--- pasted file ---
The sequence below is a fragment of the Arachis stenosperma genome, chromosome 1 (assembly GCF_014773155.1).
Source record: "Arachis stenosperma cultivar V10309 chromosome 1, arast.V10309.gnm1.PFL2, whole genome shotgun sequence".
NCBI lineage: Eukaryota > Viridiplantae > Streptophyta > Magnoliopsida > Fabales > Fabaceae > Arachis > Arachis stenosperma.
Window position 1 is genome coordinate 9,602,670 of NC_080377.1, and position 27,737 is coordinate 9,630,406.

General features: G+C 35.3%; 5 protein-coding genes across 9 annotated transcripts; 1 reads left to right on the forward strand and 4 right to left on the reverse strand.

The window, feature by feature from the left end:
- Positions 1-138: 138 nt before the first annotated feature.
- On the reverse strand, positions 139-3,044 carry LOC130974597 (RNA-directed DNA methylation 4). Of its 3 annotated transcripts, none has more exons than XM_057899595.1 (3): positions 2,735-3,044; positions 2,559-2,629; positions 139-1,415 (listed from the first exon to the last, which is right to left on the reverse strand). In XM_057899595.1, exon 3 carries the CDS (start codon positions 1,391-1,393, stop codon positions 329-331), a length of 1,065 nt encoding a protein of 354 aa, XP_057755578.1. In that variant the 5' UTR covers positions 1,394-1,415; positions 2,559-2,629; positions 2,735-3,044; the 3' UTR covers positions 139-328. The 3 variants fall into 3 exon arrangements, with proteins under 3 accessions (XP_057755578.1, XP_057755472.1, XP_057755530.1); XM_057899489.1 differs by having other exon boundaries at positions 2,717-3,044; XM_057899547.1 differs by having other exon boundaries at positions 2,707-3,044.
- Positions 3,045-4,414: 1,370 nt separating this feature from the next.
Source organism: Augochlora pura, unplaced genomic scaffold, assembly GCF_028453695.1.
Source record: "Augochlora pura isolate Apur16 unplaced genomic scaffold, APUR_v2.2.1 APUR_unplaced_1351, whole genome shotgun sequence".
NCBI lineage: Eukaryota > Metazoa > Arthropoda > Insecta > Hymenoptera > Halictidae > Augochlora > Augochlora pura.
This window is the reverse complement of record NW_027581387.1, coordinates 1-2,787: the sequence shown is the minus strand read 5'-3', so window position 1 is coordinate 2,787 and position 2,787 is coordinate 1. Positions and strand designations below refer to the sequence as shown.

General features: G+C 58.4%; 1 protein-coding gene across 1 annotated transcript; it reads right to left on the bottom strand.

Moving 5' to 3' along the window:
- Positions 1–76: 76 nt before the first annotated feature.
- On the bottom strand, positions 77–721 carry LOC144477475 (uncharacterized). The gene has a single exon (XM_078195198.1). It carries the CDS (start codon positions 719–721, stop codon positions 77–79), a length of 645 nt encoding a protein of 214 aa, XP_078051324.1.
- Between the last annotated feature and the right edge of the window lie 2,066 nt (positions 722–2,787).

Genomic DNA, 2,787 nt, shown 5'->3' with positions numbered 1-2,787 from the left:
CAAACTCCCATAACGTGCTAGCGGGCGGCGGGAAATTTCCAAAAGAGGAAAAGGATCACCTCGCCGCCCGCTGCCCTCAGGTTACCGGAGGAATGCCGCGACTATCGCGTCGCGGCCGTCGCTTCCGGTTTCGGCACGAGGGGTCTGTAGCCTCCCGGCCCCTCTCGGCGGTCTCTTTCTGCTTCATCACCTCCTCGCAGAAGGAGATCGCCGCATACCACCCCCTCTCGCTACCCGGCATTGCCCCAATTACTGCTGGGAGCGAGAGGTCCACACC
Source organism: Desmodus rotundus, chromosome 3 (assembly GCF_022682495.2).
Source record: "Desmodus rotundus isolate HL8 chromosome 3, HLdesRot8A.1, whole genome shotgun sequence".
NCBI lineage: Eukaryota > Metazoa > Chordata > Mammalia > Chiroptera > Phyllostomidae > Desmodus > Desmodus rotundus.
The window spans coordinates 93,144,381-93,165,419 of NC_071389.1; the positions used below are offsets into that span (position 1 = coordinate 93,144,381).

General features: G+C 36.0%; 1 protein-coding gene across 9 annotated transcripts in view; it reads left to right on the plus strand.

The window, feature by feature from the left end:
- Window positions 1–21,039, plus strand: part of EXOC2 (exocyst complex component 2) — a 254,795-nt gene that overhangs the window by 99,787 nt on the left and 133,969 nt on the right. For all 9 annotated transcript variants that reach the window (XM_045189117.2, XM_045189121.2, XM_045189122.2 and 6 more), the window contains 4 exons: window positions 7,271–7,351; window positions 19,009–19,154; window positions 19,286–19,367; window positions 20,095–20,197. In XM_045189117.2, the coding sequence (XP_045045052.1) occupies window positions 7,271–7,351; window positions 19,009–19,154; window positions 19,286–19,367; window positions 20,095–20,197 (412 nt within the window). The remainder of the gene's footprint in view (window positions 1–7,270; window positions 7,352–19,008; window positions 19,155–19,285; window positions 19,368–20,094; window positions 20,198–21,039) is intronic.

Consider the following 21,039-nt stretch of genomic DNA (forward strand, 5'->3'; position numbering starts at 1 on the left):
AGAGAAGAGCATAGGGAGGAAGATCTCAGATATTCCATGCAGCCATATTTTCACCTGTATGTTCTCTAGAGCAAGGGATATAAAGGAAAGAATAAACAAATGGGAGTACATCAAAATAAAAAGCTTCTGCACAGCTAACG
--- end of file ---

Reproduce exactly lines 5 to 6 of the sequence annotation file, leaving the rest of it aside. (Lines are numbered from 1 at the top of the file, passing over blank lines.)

General features: G+C 35.3%; 5 protein-coding genes across 9 annotated transcripts; 1 reads left to right on the forward strand and 4 right to left on the reverse strand.

The window, feature by feature from the left end: